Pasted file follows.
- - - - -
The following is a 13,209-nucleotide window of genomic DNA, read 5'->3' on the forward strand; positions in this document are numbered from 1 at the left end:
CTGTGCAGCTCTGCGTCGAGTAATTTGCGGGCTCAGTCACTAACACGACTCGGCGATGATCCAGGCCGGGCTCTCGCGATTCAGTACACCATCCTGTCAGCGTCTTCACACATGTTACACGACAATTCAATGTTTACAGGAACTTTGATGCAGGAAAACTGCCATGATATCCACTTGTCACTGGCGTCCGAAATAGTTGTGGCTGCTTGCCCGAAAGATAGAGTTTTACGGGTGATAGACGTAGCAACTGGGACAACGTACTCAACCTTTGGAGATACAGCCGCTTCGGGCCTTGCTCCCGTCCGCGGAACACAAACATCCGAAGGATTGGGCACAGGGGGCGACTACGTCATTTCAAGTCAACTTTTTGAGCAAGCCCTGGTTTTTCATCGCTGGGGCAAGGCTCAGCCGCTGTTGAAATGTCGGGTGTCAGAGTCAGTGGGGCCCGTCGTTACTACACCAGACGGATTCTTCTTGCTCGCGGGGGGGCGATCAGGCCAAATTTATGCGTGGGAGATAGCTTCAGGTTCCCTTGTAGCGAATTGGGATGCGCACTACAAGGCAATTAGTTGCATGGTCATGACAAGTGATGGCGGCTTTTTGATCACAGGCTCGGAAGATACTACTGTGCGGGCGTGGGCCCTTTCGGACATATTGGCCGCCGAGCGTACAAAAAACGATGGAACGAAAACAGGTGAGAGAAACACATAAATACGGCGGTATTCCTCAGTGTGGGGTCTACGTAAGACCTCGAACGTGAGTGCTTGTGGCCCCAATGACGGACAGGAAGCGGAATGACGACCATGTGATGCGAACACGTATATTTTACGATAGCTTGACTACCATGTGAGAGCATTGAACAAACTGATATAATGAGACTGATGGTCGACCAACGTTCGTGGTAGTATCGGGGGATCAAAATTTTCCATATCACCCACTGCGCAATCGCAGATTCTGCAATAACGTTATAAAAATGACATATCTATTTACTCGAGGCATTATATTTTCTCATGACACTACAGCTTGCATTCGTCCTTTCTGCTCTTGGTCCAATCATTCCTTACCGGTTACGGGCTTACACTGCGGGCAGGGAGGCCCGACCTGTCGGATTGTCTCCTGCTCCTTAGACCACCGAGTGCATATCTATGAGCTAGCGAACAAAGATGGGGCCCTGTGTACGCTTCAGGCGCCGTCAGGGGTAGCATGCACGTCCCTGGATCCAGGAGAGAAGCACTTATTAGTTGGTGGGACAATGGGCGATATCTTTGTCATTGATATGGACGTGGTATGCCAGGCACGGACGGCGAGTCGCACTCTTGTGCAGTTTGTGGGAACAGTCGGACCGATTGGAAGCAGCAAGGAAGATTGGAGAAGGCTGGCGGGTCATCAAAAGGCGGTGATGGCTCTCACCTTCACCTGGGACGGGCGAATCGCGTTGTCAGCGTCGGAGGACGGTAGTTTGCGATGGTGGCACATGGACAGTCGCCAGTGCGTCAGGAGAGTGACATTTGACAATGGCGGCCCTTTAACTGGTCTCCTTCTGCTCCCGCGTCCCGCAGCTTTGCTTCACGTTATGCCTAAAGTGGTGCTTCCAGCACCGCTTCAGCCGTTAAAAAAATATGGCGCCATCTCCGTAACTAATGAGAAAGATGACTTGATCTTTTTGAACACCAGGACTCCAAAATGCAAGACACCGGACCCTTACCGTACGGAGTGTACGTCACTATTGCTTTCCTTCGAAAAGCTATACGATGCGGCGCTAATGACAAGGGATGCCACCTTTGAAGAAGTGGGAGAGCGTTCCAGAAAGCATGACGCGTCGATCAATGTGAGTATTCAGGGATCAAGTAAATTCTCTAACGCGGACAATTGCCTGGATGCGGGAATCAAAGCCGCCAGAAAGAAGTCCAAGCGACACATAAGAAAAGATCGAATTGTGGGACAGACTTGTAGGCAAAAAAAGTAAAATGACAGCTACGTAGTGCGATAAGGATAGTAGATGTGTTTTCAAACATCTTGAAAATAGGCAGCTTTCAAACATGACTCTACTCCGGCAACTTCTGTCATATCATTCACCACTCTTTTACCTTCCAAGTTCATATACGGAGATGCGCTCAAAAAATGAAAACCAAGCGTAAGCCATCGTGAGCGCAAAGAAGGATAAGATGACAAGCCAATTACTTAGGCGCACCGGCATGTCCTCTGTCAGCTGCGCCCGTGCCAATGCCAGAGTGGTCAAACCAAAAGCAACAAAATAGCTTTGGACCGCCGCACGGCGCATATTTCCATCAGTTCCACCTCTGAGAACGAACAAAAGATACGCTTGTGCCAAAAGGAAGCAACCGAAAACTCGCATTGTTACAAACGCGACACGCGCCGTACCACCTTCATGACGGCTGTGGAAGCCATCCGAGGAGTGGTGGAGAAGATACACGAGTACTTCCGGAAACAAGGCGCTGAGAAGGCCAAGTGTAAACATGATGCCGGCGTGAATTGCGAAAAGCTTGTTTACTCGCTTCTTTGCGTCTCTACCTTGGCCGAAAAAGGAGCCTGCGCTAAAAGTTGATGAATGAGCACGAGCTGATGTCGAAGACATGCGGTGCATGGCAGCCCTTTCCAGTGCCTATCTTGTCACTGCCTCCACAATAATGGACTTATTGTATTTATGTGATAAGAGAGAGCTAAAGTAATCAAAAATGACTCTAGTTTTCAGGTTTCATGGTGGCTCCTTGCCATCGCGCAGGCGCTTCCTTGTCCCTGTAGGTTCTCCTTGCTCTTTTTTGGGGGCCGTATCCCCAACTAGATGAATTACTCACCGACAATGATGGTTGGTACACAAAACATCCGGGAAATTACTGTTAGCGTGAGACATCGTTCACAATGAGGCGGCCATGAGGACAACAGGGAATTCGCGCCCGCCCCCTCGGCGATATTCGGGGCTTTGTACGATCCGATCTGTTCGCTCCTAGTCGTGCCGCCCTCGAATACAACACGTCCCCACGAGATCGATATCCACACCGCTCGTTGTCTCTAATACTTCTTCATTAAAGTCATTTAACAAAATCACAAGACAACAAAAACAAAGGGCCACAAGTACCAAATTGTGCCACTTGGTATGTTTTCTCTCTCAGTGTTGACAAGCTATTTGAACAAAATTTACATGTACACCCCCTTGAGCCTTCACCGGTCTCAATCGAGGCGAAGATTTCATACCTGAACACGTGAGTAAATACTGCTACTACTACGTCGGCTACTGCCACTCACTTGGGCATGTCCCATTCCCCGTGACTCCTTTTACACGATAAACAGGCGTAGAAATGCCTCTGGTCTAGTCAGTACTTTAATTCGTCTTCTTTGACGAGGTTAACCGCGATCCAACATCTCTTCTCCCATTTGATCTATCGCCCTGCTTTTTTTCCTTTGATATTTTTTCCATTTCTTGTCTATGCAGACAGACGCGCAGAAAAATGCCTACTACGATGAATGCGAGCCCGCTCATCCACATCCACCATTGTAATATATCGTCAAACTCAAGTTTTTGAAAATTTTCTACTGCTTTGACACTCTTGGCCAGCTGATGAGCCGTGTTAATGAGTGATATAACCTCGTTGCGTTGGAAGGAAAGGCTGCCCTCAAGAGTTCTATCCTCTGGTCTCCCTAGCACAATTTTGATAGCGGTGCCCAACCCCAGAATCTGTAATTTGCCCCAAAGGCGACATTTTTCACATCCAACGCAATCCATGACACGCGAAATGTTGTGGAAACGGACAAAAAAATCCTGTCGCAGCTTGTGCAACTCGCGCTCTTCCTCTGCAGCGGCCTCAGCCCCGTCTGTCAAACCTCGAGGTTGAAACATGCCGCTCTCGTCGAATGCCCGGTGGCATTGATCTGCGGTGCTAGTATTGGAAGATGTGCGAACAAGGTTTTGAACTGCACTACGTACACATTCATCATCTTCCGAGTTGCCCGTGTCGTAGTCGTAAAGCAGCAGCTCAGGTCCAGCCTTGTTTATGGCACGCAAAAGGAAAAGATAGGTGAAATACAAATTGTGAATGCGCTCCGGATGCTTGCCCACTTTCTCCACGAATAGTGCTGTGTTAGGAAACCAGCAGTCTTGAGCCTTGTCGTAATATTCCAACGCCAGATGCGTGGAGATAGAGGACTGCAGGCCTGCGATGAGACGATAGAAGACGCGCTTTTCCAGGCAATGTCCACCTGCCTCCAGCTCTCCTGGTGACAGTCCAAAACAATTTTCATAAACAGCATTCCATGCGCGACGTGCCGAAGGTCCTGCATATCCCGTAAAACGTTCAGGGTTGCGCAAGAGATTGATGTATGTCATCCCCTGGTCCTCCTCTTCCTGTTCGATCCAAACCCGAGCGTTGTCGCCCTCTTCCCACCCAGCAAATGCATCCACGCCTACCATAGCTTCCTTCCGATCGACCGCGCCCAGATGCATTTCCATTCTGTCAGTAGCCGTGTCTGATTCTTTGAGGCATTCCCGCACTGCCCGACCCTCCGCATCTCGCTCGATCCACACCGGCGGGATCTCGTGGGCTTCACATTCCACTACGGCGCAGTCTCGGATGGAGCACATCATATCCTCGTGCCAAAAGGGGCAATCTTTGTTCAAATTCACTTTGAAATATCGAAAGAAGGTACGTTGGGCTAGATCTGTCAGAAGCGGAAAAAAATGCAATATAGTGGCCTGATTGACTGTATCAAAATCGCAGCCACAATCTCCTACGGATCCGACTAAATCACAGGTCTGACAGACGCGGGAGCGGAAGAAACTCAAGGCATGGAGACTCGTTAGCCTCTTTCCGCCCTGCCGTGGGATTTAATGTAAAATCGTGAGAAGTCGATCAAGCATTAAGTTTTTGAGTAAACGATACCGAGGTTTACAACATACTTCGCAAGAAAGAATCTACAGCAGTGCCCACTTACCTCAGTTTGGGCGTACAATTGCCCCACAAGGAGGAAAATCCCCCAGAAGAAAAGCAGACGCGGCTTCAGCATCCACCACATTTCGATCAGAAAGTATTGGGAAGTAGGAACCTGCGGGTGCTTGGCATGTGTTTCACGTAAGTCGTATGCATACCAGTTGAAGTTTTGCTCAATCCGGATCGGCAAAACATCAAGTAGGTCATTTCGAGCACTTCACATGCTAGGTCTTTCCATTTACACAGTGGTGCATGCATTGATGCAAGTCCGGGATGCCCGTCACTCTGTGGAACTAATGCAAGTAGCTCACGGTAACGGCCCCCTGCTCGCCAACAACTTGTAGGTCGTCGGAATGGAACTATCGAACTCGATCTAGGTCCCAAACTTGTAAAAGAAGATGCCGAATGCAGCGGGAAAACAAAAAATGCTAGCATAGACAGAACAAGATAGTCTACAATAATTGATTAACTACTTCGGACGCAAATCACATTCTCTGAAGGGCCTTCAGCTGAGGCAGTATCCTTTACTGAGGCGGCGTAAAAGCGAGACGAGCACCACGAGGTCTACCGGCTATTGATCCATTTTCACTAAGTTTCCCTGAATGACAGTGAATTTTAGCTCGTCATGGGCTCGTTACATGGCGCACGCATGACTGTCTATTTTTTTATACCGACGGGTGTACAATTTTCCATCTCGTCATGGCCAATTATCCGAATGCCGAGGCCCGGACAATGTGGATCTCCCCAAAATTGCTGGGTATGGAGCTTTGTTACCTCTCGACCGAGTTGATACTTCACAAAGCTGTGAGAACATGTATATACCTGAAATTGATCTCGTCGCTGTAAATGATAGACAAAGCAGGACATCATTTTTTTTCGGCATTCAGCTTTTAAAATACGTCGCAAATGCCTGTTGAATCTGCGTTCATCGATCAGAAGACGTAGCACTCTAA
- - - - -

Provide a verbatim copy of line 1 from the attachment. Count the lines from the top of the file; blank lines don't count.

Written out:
The following is a 13,209-nucleotide window of genomic DNA, read 5'->3' on the forward strand; positions in this document are numbered from 1 at the left end: